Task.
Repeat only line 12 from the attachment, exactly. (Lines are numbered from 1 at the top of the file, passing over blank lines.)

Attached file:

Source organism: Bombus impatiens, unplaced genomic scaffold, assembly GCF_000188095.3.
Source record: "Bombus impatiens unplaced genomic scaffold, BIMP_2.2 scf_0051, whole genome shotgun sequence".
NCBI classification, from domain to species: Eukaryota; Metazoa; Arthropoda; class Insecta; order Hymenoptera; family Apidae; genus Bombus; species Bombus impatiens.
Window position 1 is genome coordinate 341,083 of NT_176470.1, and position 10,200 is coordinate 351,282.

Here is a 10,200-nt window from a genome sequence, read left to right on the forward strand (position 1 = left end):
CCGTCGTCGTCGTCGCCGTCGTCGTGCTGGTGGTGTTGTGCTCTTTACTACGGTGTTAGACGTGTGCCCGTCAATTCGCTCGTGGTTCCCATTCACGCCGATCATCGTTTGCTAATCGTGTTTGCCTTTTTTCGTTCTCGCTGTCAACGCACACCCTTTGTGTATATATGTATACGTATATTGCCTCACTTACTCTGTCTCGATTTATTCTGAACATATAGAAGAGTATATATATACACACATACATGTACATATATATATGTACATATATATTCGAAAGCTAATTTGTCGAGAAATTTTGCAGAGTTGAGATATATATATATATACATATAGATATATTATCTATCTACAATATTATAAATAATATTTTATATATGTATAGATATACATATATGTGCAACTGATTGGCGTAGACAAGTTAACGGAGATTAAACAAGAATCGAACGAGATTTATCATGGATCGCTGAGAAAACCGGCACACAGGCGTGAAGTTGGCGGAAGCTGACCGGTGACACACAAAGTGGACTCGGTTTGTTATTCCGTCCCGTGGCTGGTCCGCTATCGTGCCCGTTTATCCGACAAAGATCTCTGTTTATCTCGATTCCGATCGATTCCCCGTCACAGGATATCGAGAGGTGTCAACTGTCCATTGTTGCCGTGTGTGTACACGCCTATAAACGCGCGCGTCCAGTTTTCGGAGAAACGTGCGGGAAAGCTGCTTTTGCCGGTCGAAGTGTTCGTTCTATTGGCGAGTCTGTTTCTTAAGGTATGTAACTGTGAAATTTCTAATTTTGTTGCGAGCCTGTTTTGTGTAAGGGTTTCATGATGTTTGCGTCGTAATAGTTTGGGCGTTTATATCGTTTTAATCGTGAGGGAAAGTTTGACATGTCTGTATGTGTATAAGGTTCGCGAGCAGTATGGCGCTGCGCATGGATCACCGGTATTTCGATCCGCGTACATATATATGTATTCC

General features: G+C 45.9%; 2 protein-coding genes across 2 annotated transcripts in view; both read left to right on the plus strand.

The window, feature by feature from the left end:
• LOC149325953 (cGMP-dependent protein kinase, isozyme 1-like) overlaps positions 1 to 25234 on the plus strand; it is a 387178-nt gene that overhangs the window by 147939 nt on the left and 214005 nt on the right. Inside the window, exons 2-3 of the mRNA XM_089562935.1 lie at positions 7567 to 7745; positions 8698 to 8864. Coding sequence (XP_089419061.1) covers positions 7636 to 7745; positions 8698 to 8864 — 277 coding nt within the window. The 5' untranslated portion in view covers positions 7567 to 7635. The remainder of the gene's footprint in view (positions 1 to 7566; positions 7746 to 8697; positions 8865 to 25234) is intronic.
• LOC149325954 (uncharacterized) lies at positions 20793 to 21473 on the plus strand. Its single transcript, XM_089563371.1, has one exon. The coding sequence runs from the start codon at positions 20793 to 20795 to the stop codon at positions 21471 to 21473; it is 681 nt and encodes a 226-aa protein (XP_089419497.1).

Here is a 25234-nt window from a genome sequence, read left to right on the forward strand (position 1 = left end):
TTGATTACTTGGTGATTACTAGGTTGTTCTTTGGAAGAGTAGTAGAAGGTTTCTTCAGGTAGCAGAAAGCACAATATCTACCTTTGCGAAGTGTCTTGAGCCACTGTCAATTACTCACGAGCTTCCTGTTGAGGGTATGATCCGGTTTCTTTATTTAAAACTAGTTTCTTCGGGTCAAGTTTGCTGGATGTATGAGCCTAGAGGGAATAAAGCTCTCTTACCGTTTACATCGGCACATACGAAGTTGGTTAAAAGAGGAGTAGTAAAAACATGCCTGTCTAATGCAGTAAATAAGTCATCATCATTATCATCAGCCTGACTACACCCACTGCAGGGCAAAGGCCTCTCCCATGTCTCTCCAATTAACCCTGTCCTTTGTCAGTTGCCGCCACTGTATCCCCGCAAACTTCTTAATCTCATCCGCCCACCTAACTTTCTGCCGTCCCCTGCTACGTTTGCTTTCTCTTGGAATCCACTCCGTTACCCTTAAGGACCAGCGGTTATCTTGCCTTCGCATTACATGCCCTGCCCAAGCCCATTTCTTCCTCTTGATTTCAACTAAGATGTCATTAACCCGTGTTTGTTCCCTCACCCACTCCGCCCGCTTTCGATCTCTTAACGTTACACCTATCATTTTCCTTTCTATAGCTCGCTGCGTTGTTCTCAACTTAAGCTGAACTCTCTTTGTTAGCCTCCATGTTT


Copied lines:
TTGATTACTTGGTGATTACTAGGTTGTTCTTTGGAAGAGTAGTAGAAGGTTTCTTCAGGTAGCAGAAAGCACAATATCTACCTTTGCGAAGTGTCTTGAGCCACTGTCAATTACTCACGAGCTTCCTGTTGAGGGTATGATCCGGTTTCTTTATTTAAAACTAGTTTCTTCGGGTCAAGTTTGCTGGATGTATGAGCCTAGAGGGAATAAAGCTCTCTTACCGTTTACATCGGCACATACGAAGTTGGTTAAAAGAGGAGTAGTAAAAACATGCCTGTCTAATGCAGTAAATAAGTCATCATCATTATCATCAGCCTGACTACACCCACTGCAGGGCAAAGGCCTCTCCCATGTCTCTCCAATTAACCCTGTCCTTTGTCAGTTGCCGCCACTGTATCCCCGCAAACTTCTTAATCTCATCCGCCCACCTAACTTTCTGCCGTCCCCTGCTACGTTTGCTTTCTCTTGGAATCCACTCCGTTACCCTTAAGGACCAGCGGTTATCTTGCCTTCGCATTACATGCCCTGCCCAAGCCCATTTCTTCCTCTTGATTTCAACTAAGATGTCATTAACCCGTGTTTGTTCCCTCACCCACTCCGCCCGCTTTCGATCTCTTAACGTTACACCTATCATTTTCCTTTCTATAGCTCGCTGCGTTGTTCTCAACTTAAGCTGAACTCTCTTTGTTAGCCTCCATGTTT